Garnishing the cocktail, Chancellor Hunt will be delivering another budget within weeks, with Conservative MPs seemingly as split on fiscal policy as the MPC is on monetary. Accordingly, this all keeps selecting the best FTSE 100 dividend stocks more of an art than a science, though Legal & General and Glencore remain on the list as top picks.
Best FTSE 100 dividend stocks
1. Shell (LON: SHEL)
While Shell's directors are being personally sued for mismanaging climate risk, the company itself is now a profit-making machine, having posted its highest-ever annual profit a few days ago.
FY22 adjusted earnings came in at $39.9 billion, a huge rise over the previous record of $28.4 billion in 2008, and more than double the $19.29 billion earnt in 2021. The company has announced a $4 billion share buyback program to be completed by early May, and a 15% dividend share increase for the fourth quarter.
However, Shell is taking a $2 billion hit for the final three months of 2022 from the combined effects of windfall taxes in the UK and EU, and there is a risk that windfall taxes may increase in the UK as energy bills stay elevated and the government looks for popular sources of income despite the damage to investment stability that comes from constant tinkering with taxation. However, Shell only derives 5% of its income from the UK, so this would be unlikely to do much damage to profits.
Instead, the key dividend risks come from significant changes to supply and demand. Sadly, the Ukraine War seems no closer to a conclusion, while China’s government seems determined to remain out of lockdown. This leaves the potential global recession and possible demand destruction as the key long-term threat.
Up 22% over the past year to 2,467p, the company nevertheless has a price-to-earnings ratio of just 5.2.
2. Glencore (LON: GLEN)
With full-year results due next week, Glencore shares are up by 26% over the past year to 529p, with a dividend yield of 4.3% and a price ratio of just 5.3, less than half the FTSE 100 average.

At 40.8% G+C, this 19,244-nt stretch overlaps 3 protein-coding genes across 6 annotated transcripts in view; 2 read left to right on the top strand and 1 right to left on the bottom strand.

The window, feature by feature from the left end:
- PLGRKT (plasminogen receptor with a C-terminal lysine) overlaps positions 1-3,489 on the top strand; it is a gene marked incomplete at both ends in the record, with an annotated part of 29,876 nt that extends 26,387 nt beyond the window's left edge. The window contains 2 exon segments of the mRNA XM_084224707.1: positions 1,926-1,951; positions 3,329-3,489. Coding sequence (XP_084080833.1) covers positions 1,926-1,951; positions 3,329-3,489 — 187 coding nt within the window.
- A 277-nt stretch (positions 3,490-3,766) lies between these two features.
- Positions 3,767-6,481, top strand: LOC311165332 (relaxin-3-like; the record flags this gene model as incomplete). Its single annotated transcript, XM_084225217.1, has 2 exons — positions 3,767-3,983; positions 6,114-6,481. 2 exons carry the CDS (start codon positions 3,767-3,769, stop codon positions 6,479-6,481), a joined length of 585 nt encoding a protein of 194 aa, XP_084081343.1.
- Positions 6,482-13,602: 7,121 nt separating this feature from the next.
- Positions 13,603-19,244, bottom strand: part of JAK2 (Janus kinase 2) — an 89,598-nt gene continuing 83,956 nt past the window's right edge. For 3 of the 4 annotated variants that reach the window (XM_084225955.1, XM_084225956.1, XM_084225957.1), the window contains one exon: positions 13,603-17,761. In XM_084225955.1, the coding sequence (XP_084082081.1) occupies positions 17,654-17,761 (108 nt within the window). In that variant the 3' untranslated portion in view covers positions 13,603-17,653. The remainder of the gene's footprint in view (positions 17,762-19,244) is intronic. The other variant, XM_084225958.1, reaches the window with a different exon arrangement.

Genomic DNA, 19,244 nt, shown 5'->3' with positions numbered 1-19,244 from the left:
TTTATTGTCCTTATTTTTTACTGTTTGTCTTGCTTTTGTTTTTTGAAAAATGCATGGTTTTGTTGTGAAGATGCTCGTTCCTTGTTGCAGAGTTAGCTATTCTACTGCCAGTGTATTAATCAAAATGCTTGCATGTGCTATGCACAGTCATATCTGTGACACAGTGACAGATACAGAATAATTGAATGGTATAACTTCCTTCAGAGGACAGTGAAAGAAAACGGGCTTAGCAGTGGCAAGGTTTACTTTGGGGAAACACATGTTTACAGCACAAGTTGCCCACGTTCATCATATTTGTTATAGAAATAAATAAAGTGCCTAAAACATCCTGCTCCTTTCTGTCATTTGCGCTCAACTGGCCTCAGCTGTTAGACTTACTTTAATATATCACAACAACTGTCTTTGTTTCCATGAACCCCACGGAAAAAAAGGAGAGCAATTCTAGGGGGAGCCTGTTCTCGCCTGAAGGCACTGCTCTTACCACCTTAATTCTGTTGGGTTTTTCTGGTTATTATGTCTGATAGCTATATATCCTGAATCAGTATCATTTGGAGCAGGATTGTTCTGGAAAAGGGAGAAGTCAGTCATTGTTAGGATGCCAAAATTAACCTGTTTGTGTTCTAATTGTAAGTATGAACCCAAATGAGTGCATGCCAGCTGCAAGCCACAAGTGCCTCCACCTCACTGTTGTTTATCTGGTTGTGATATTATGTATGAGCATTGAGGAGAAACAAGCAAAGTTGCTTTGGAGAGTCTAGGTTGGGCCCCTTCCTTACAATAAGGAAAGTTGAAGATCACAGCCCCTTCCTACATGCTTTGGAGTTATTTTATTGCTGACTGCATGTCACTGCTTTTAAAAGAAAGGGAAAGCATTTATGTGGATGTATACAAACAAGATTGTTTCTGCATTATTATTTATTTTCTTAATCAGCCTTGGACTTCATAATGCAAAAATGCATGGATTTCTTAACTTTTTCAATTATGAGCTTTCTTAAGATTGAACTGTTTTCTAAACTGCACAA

The miner is diversified by both geography and metal type and could become one of the key beneficiaries of the proposed commodities supercycle. Indeed, Goldman Sachs predicts that commodities will rise by 43% in 2023, making them the best asset class in the year. Of course, Glencore is further advantaged by its market position as both trader and producer across its diversified portfolio of mining operations.
The bull case for iron and copper has been made time and time again; despite the predicted global recession, urbanisation, EVs, and the green energy transition will see demand for Glencore’s metals soar this year and beyond. Of course, global prices will also be dictated by wider macro events; whether demand falls if China reverts to lockdown cycles, or whether supply increases if the Ukraine War reaches a conclusion.
3. Legal & General (LON: LGEN)
Legal & General has long held a solid reputation as one of the most reliable FTSE 100 dividend stocks. The company has fallen by 11.1% over the past year, buy now boasts a tempting 9.4% dividend yield alongside a price-to-equity ratio of 7.5.
And with cumulative dividends expected to reach between £5.6 billion and £5.9 billion by 2024, the yield could rise even further. LGEN is also comparatively financially secure with a Solvency II capital ratio of between 225% and 230%.
In the long term, it’s worth bearing in mind LGEN’s fundamentals. The company has over 10 million customers and its strong brand recognition means it could grow market share even in the highly competitive world of finance, as aging populations in its key markets turn to pensions, annuities, and equity release products.
Some investors may worry that LGEN could suffer a similar fate to Direct Line, but while the two operate in the same sector, LGEN operates a far more diversified business. Full-year results are due on 8 March.